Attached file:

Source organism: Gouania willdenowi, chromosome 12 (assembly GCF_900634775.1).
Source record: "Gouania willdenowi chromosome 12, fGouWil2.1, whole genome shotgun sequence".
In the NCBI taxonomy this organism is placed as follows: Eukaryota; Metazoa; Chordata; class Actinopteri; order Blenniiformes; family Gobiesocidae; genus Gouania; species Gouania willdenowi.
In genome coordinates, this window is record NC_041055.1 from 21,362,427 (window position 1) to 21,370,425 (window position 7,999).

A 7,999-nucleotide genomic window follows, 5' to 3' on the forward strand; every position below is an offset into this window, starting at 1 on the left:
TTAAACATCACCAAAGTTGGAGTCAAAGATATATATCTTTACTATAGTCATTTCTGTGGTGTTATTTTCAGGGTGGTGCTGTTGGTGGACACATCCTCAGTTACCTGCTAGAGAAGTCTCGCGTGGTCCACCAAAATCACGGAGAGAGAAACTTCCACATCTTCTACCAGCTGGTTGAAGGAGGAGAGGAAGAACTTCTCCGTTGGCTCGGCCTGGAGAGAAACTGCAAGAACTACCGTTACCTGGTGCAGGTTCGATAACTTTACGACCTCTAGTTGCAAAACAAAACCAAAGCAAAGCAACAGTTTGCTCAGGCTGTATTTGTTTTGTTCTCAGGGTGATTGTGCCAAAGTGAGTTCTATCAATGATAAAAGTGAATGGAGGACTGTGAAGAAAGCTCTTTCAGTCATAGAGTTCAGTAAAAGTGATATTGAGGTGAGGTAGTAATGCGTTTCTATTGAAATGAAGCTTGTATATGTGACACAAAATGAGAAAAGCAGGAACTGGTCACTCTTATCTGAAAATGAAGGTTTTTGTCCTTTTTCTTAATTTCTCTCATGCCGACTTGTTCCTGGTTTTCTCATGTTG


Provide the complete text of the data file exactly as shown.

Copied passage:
Source organism: Gouania willdenowi, chromosome 12 (assembly GCF_900634775.1).
Source record: "Gouania willdenowi chromosome 12, fGouWil2.1, whole genome shotgun sequence".
In the NCBI taxonomy this organism is placed as follows: Eukaryota; Metazoa; Chordata; class Actinopteri; order Blenniiformes; family Gobiesocidae; genus Gouania; species Gouania willdenowi.
In genome coordinates, this window is record NC_041055.1 from 21,362,427 (window position 1) to 21,370,425 (window position 7,999).

A 7,999-nucleotide genomic window follows, 5' to 3' on the forward strand; every position below is an offset into this window, starting at 1 on the left:
TTAAACATCACCAAAGTTGGAGTCAAAGATATATATCTTTACTATAGTCATTTCTGTGGTGTTATTTTCAGGGTGGTGCTGTTGGTGGACACATCCTCAGTTACCTGCTAGAGAAGTCTCGCGTGGTCCACCAAAATCACGGAGAGAGAAACTTCCACATCTTCTACCAGCTGGTTGAAGGAGGAGAGGAAGAACTTCTCCGTTGGCTCGGCCTGGAGAGAAACTGCAAGAACTACCGTTACCTGGTGCAGGTTCGATAACTTTACGACCTCTAGTTGCAAAACAAAACCAAAGCAAAGCAACAGTTTGCTCAGGCTGTATTTGTTTTGTTCTCAGGGTGATTGTGCCAAAGTGAGTTCTATCAATGATAAAAGTGAATGGAGGACTGTGAAGAAAGCTCTTTCAGTCATAGAGTTCAGTAAAAGTGATATTGAGGTGAGGTAGTAATGCGTTTCTATTGAAATGAAGCTTGTATATGTGACACAAAATGAGAAAAGCAGGAACTGGTCACTCTTATCTGAAAATGAAGGTTTTTGTCCTTTTTCTTAATTTCTCTCATGCCGACTTGTTCCTGGTTTTCTCATGTTG